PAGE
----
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Square), as it’s one of the historic city’s most famous sights. It’s not only one of Italy’s most popular, and populated tourist spots, it’s world famous. It’s so popular that the city’s mayor Luigi Brugnaro is consider- ing introducing a traffic light system to control the flow of people across the Piazza to stop overcrowding. The Procuratie, three buildings which line three sides of the square, are its dominant architecture, their famous colonnades housing extortionately-priced coffee shops. One of these high-profile edifices is the site of a major new restoration and transforma- tion project.


E ADF FEBRUARY 2018


ven if you’ve never visited, you are likely to be able to mentally picture Venice’s Piazza San Marco (St Mark’s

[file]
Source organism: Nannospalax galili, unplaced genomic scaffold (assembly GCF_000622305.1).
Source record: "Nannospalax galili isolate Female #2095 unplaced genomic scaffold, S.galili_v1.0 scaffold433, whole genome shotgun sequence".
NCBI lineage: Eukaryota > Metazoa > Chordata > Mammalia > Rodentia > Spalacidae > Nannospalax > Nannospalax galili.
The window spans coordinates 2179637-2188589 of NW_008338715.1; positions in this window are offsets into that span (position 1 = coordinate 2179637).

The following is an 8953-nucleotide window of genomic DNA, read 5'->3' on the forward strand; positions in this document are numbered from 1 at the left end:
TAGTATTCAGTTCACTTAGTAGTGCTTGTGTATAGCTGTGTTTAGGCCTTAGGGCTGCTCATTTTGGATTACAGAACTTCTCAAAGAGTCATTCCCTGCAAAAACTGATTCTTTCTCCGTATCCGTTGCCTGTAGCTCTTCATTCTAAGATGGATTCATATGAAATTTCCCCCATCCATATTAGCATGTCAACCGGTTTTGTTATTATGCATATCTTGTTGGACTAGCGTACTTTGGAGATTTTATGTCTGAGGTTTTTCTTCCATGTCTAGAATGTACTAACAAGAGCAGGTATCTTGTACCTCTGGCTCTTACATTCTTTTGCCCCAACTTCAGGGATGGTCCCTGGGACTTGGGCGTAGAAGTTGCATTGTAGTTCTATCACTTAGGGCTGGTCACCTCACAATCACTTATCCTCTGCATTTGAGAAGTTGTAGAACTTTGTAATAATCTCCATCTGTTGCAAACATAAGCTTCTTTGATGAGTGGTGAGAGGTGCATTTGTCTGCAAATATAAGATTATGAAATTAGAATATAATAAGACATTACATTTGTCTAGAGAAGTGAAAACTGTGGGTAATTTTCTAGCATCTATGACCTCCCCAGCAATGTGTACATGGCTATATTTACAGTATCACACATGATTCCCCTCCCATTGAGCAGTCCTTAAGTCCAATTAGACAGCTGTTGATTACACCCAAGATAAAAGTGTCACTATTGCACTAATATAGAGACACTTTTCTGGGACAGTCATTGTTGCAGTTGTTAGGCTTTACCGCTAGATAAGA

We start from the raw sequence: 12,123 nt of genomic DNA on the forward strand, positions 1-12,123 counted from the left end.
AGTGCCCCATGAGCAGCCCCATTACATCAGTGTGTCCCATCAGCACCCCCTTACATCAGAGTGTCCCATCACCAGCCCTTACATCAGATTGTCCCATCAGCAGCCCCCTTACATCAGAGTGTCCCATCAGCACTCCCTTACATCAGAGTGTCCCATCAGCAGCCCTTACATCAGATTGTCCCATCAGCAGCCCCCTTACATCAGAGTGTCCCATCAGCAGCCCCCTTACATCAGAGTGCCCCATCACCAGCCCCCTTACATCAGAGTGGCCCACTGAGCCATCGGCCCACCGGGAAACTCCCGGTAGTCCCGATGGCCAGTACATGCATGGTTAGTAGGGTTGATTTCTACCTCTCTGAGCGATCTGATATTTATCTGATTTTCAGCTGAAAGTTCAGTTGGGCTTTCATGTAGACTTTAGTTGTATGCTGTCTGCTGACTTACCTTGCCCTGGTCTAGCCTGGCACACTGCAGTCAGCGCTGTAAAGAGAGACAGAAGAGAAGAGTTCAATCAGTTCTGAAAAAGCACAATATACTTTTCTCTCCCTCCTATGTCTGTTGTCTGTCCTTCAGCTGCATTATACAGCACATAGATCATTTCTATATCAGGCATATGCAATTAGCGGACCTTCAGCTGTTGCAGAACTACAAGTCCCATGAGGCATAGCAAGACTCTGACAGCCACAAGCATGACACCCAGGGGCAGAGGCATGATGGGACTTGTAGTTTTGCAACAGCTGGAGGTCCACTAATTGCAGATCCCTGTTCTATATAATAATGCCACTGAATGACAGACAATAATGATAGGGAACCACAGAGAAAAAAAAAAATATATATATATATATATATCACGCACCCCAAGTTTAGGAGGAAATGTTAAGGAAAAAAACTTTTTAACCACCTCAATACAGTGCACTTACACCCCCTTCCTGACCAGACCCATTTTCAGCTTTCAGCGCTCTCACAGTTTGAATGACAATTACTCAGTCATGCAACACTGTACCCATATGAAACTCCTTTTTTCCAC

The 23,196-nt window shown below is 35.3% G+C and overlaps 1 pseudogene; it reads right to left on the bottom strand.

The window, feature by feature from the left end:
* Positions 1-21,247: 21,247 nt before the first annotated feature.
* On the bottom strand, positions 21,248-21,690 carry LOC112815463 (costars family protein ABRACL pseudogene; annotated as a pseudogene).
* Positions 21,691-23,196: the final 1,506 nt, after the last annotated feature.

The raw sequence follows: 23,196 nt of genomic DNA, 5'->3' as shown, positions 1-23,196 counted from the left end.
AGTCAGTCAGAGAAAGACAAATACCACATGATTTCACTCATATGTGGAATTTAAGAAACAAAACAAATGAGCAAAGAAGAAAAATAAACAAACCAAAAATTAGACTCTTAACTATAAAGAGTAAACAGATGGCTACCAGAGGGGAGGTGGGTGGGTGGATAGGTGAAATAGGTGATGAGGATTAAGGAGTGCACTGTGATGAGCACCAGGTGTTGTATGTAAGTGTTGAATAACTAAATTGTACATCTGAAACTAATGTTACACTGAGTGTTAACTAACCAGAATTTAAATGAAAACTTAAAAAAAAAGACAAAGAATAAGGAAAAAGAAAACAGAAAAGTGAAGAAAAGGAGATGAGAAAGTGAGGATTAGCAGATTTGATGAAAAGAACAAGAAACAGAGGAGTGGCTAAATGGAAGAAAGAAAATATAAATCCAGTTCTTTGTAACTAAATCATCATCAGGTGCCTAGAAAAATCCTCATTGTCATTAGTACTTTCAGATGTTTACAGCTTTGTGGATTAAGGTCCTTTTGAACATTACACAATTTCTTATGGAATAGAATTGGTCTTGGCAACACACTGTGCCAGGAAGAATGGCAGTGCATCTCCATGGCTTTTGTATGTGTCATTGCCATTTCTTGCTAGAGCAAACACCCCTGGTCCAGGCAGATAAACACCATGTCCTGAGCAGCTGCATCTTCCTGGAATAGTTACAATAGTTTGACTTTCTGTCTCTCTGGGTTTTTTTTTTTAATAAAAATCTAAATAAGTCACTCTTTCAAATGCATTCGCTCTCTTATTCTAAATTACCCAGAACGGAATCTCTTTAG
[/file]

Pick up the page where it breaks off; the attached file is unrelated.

The oldest of three, initially constructed as a two storey building in the 12th century, the Procuratie Vecchie (translated as ‘old Procuratie’) runs along the northern side of the square for 152 metres. It faces the Procuratie Nuove (new), built in the 16th century on the south side, with the shortest of the three – the Napoleonic Wing, having been added in the 19th century on the west side. The Vecchie didn’t become the iconic, and colossal, four-storey building it is now until the early 16th century when it was rebuilt after a fire. The three-storey building was designed by Codussi and finished by Jacapo Sansovino under the then Doge Andrea Gritti’s refurbishment programme. It was one of the first buildings in Venice to


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